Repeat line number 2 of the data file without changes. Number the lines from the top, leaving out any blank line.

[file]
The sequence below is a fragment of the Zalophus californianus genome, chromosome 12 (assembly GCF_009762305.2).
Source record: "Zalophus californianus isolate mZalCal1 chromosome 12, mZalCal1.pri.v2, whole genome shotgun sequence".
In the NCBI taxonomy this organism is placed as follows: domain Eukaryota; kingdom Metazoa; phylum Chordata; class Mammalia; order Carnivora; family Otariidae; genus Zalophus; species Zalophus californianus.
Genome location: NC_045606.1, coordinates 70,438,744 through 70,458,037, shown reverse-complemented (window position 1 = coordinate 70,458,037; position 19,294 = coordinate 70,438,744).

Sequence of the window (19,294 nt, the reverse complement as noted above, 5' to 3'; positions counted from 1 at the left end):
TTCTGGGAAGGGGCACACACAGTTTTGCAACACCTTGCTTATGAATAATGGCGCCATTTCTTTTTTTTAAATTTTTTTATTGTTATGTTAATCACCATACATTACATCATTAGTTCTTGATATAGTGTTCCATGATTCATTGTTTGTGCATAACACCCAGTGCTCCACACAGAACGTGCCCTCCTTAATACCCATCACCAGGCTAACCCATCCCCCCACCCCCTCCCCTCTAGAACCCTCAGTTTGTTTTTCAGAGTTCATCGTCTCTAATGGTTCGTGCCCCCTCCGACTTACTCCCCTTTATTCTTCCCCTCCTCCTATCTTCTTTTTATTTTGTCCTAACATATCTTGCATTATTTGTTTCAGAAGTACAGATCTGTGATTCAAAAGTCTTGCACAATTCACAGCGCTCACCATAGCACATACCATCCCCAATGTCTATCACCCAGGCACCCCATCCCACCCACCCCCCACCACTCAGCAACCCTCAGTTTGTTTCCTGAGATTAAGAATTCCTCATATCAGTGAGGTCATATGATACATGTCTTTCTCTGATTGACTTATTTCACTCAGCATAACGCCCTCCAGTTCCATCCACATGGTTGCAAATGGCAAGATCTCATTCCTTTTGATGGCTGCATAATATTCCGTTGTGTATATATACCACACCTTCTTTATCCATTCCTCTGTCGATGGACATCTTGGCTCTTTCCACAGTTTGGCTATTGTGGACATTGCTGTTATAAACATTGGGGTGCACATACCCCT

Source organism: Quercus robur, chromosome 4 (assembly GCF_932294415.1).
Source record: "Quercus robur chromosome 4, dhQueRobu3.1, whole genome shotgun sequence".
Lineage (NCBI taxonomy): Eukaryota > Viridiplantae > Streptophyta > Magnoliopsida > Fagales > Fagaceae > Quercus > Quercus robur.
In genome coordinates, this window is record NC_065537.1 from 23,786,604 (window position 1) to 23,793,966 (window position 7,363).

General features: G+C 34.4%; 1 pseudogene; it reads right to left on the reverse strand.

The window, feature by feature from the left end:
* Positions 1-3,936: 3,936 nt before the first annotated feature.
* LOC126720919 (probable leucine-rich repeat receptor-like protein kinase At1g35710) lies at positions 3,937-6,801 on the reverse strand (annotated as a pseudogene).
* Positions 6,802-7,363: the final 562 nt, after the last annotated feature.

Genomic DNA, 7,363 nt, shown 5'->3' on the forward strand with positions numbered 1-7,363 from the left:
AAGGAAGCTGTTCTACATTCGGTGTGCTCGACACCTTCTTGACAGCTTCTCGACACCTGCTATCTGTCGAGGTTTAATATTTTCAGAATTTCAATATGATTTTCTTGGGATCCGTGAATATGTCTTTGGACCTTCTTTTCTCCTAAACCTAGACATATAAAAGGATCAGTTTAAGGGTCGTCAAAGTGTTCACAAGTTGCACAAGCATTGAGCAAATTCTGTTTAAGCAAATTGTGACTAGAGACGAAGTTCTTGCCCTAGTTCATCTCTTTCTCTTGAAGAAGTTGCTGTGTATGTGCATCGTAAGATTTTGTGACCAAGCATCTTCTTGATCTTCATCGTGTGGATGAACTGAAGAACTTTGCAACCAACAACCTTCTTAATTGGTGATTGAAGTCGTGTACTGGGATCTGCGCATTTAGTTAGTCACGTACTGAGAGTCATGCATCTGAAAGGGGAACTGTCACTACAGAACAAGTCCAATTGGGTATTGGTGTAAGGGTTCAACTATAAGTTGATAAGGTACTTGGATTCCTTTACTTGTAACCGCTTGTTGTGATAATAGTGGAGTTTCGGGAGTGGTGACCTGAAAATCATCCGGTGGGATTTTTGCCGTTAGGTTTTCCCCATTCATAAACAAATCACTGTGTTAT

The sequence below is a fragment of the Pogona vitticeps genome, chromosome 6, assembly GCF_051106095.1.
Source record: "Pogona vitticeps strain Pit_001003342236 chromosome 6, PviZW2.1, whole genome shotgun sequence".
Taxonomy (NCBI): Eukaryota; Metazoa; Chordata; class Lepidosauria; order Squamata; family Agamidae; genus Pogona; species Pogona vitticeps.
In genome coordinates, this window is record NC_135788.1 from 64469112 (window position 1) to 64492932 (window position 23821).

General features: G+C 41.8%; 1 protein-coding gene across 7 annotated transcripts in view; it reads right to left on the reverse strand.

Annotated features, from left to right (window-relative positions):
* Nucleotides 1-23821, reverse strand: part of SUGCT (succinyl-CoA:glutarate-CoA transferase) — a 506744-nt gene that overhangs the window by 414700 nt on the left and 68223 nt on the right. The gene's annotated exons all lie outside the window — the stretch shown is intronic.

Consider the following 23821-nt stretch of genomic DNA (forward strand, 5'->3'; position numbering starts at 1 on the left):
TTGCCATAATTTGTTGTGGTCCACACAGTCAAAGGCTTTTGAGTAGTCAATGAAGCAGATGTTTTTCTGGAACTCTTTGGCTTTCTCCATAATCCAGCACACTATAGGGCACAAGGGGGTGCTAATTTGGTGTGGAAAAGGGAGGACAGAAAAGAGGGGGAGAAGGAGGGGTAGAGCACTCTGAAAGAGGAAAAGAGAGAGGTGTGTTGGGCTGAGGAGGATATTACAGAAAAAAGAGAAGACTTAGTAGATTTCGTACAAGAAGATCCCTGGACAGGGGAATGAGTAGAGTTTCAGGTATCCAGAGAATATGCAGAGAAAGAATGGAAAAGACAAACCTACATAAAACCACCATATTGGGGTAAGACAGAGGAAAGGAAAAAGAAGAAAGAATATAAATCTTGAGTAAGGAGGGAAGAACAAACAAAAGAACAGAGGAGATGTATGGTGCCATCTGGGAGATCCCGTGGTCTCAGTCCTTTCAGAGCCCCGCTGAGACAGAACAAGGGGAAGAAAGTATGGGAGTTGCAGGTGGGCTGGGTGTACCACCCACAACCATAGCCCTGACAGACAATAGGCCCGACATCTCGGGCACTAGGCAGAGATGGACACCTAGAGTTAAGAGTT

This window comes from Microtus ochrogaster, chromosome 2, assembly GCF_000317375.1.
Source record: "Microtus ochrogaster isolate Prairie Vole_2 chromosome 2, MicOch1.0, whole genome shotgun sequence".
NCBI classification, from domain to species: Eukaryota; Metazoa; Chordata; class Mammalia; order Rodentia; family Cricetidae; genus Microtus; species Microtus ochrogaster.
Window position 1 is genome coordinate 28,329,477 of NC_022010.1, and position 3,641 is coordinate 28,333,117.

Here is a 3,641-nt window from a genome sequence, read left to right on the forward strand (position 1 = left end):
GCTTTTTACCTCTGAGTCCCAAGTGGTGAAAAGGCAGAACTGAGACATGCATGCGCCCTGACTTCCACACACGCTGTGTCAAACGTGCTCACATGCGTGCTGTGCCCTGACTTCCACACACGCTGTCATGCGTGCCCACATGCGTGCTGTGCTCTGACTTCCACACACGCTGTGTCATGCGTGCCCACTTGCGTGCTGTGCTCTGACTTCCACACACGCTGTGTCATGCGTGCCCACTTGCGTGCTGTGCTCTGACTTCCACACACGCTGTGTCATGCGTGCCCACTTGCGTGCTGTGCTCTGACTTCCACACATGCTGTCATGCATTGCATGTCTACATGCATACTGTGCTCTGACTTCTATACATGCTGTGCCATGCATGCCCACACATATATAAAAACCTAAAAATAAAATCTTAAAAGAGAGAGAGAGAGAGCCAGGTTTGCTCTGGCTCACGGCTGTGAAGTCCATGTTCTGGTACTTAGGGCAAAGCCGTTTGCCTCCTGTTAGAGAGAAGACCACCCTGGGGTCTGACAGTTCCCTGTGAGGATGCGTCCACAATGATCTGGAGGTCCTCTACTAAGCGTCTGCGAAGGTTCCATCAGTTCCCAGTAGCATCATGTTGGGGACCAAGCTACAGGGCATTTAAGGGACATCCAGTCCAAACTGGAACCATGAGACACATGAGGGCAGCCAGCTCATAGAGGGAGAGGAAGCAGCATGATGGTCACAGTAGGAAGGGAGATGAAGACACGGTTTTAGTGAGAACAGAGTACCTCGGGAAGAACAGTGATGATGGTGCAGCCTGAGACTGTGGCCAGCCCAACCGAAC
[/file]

Source record: "Zalophus californianus isolate mZalCal1 chromosome 12, mZalCal1.pri.v2, whole genome shotgun sequence".